Omicron Variant Sparks Public Health Concerns
The Omicron variant of the novel coronavirus has been officially detected today in North America. Canadian officials announced this afternoon that two cases of the variant have appeared in Ontario, in two Canadian citizens who recently traveled to Nigeria.
Officially known as SARS-CoV-2 variant B.1.1.529, the Omicron variant was first reported to the World Health Organization from South Africa on November 24th, 2021, though the first known confirmed infection took place on November 9th, 2021. Since then, the variant has spread throughout Africa, as well as to areas in Europe, Asia, and now North America.
At this time, scientists have very little concrete information on the Omicron variant. Currently, scientists around the world are working to understand more about the variant; how fast it can spread, whether vaccinations or past infections of other COVID-19 variants can protect against it, and if it can produce more serious effects than its predecessors.
Thus far, data shows that cases of the Omicron variant have primarily been affecting young people, mostly resulting in symptoms of fatigue and body aches.
As mentioned before, scientists have limited information on the variant, but have discovered so far that the Omicron variant has thirty different mutations on its spike protein, or the part of the virus that infects a human cell by binding to it. This suggests that the variant may be more transmissible, and more resistant to antibodies from previously having another COVID-19 variant or receiving a vaccination against COVID-19.
Health officials say that though the CDC has not officially declared any cases of the Omicron variant in the United States, it is probably already here.
In order to try and slow the spread, the U.S. will be placing travel restrictions on the countries of Botswana, South Africa, Zimbabwe, Namibia, Lesotho, Eswatini, Mozambique, and Malawi – places where the Omicron variant is most prevalent at the moment. Other countries like the United Kingdom, Australia, France, Israel, and Germany will also be putting travel restrictions into effect for the same reason.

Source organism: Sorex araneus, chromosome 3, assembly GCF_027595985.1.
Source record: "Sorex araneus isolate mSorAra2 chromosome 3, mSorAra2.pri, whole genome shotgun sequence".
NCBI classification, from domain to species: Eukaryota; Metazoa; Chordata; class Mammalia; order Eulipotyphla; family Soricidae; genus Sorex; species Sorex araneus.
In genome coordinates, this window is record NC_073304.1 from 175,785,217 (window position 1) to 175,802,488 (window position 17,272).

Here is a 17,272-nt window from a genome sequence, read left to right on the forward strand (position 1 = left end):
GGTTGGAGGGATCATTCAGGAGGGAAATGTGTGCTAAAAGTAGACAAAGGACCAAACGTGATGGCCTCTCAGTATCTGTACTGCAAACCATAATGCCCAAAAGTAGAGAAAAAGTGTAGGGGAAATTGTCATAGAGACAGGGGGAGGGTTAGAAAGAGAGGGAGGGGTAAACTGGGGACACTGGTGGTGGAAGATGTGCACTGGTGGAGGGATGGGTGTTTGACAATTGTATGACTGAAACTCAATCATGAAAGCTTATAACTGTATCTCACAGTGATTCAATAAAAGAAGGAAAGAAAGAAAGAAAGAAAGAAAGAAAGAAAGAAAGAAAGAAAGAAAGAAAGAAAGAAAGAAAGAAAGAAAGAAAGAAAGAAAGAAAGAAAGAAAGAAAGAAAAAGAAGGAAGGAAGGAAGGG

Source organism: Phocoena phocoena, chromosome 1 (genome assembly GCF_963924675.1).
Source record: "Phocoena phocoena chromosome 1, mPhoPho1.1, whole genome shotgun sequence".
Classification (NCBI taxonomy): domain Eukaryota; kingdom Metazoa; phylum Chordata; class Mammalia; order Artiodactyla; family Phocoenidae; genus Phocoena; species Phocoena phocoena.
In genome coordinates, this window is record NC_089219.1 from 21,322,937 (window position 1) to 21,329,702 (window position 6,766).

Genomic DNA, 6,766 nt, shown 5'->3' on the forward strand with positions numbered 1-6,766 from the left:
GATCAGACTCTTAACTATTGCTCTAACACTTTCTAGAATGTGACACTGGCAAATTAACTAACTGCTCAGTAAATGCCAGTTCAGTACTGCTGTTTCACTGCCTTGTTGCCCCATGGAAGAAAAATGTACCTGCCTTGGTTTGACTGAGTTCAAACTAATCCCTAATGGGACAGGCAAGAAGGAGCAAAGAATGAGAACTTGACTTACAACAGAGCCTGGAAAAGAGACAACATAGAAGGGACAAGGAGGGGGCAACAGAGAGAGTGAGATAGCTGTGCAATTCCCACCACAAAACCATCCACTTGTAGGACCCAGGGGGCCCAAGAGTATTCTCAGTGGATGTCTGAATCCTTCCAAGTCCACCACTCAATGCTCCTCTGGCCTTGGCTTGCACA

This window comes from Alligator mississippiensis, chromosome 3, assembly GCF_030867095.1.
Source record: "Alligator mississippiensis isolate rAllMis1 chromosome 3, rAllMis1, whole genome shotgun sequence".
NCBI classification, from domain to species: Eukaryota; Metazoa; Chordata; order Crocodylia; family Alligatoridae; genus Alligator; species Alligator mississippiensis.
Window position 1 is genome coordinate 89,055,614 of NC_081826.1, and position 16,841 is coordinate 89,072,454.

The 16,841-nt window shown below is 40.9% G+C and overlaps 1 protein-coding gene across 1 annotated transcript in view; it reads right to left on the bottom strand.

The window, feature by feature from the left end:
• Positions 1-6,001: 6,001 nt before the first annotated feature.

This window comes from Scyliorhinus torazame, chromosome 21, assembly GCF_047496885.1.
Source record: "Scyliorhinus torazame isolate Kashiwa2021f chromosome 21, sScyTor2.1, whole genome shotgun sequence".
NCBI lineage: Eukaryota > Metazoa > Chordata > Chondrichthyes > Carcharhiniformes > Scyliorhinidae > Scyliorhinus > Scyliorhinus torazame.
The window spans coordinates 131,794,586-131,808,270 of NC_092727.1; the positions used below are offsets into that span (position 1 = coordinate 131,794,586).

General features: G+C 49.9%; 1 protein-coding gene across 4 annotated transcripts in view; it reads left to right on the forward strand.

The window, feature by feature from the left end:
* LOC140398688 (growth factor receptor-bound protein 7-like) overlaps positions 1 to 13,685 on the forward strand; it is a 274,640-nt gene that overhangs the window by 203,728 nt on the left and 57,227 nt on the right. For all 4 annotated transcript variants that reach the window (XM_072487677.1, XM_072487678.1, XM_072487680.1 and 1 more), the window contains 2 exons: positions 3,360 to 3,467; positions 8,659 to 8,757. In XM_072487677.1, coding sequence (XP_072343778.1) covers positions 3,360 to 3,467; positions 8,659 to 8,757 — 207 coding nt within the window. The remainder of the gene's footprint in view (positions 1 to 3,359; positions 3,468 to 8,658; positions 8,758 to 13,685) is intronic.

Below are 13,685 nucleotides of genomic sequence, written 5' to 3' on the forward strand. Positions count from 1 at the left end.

At this time in the COVID-19 pandemic, we have gone through many variants already, some worse than others. Omicron joins Delta as the only other variant of concern in the U.S., which the CDC defines as “a variant for which there is evidence of an increase in transmissibility, more severe disease (e.g., increased hospitalizations or deaths), significant reduction in neutralization by antibodies generated during previous infection or vaccination, reduced effectiveness of treatments or vaccines, or diagnostic detection failures.”
Other variants of COVID-19 currently being monitored in the U.S. include Alpha, Beta, Gamma, Epsilon, Eta, Iota, Kappa, Zeta, and Mu.
All viruses mutate at some point or another, and health officials state that while this new variant is unknown, this is not necessarily a cause for panic or alarm. At this time, we have a much better understanding of COVID-19 than we ever have before, giving us a foothold and a better advantage on how best to deal with the Omicron variant.
During the holiday season, amidst all the gathering and travel as well as flu season, it’s important to do our part to keep each other safe. After recent surges of COVID-19 infections in Inyo County, we now have public mask mandates which require face coverings in all public indoor settings. We also have free clinics to get COVID-19 vaccines, booster shots, pediatric vaccines, and flu shots. All aspects are important to help control the spread of the virus.
In small communities like ours, working together is essential in times when our entire population is affected. Remember that in our area, we have limited healthcare resources. There are only so many healthcare workers, hospital beds, ICU units, and pieces of equipment. An overwhelming amount of infections would be a huge strain on our local hospital; and not only would it make it more difficult for those with COVID-19 to get treatment, but for those with other injuries or illnesses to get treatment as well.
This holiday season, be compassionate to those around you, and to our healthcare workers, and do your part to keep our community safe and healthy.